Macro-Puinavean languages

Linguistic classificationProposed language family

Macro-Puinavean is a hypothetical proposal linking some very poorly attested languages to the Nadahup family. The Puinave language is sometimes linked specifically with the Nadahup languages (AKA Maku), as Puinave–Maku, and the Máku language (Maku of Auari) is sometimes connected to the Arutani–Sape languages (yet again also known as Maku) in a Kalianan branch, a connection which Kaufman (1990) finds "promising", but there is too little data on these languages to know for sure.[1] Hodï has been proposed specifically as a sister of Puinave–Nadahup.

Kaufman (1994: 60, 2007: 67–68) also adds Katukinan to the family.[2][3]

Language contact

For the Puinave-Nadahup languages, Jolkesky (2016) notes that there are lexical similarities with the Tupian, Harakmbet, Katukina-Katawixi, Arawak, and Karaja language families due to contact, pointing to an origin of Proto-Puinave-Nadahup in the Madeira River basin.[4]:439


Epps (2008)[5] criticizes the Puinave–Nadahup proposal for relying on inaccurate data, having no clear concept of basic vocabulary, and using an unsystematic mix of Nadahup languages in the comparison. The languages were originally linked simply because they are all called Maku "babble" by Arawakans; that is, because they are spoken by hunter-gatherers.

Since then, some linguists have attempted to verify the connection by finding cognates. However, no convincing cognates have yet been found. For example, Rivet and Tastevin claim that the Hup pronoun am "I" corresponds to Puinave am "I", but the Hup pronoun ’am means "you"; the Hup pronoun for "I" is ’ãh. Other "strikingly similar" pairs, such as Puinave ueyu "day" and Hup uerhó (wæd.hɔ́) "sun", are not particularly convincing, and no regular sound correspondences have been detected.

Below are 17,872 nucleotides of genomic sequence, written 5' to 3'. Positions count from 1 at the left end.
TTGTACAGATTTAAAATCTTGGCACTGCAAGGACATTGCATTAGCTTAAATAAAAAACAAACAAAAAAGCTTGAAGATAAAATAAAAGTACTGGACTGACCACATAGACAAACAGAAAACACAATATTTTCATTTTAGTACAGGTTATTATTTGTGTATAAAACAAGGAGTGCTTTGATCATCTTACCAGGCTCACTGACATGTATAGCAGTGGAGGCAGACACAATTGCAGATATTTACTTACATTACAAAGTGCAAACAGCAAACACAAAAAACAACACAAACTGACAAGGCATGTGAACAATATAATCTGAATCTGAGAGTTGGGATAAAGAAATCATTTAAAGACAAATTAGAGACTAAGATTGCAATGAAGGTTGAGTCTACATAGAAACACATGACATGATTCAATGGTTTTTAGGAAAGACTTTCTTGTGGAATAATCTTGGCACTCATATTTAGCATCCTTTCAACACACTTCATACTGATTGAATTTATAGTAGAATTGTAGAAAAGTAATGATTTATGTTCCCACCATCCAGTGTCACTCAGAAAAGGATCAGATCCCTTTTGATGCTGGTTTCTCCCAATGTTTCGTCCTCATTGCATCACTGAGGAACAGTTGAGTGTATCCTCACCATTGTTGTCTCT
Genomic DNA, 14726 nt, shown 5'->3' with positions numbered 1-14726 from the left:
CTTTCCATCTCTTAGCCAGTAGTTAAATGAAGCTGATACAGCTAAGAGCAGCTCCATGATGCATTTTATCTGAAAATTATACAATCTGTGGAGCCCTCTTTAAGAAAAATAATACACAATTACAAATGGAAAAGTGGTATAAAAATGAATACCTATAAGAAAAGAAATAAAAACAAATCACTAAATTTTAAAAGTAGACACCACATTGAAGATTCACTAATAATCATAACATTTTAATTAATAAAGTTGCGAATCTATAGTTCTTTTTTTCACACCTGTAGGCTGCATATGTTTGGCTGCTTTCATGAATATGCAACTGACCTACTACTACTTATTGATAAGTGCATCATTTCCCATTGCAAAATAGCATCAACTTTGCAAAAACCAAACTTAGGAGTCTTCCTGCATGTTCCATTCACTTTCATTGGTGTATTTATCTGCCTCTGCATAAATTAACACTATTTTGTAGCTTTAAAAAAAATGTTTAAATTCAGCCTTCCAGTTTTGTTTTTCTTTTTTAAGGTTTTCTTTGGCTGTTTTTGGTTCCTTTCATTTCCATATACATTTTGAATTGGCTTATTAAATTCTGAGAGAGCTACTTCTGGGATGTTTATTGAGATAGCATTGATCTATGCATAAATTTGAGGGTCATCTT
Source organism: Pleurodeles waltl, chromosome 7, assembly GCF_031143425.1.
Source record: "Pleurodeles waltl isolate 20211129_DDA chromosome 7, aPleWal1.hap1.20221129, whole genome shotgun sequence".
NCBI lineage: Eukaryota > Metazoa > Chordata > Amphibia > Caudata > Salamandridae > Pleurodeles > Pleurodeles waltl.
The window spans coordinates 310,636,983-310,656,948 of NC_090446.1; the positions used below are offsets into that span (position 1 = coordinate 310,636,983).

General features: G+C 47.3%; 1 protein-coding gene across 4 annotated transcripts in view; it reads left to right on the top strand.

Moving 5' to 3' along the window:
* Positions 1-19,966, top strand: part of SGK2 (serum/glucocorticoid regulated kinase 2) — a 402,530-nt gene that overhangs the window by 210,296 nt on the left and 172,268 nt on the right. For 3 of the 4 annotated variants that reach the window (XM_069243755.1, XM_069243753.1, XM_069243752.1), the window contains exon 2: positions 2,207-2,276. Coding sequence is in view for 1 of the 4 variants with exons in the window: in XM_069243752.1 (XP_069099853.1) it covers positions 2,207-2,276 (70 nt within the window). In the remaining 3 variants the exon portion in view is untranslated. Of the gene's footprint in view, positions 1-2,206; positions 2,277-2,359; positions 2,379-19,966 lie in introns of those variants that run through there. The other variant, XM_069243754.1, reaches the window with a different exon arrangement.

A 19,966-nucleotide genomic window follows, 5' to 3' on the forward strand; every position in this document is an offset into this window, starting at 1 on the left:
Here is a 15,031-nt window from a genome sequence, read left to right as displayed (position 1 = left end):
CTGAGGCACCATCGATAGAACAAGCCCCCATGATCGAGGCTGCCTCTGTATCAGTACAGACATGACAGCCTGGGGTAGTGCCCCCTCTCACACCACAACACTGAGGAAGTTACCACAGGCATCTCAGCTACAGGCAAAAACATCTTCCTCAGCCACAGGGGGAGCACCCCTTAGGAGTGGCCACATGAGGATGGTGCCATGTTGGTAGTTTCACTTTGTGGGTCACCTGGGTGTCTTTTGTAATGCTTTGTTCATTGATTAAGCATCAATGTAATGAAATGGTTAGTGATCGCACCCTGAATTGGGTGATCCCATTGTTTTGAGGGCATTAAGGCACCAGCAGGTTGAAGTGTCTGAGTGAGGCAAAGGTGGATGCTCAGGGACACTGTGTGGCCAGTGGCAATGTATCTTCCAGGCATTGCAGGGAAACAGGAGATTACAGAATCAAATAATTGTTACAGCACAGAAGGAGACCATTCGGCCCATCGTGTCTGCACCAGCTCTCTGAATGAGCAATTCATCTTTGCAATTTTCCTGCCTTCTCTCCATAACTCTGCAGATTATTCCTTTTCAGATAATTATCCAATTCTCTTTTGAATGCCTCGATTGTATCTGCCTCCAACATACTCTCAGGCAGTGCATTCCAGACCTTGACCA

See also


  1. ^ Kaufman, Terrence. (1990). Language history in South America: What we know and how to know more. In D. L. Payne (Ed.), Amazonian linguistics: Studies in lowland South American languages (pp. 13–67). Austin: University of Texas Press. ISBN 0-292-70414-3.
  2. ^ Kaufman, Terrence. 2007. South America. In: R. E. Asher and Christopher Moseley (eds.), Atlas of the World’s Languages (2nd edition), 59–94. London: Routledge.
  3. ^ Kaufman, Terrence. (1994). The native languages of South America. In C. Mosley & R. E. Asher (Eds.), Atlas of the world's languages (pp. 46–76). London: Routledge.
  4. ^ Jolkesky, Marcelo Pinho de Valhery (2016). Estudo arqueo-ecolinguístico das terras tropicais sul-americanas (Ph.D. dissertation) (2 ed.). Brasília: University of Brasília.
  5. ^ Patience Epps, 2008. A Grammar of Hup. Mouton de Gruyter.

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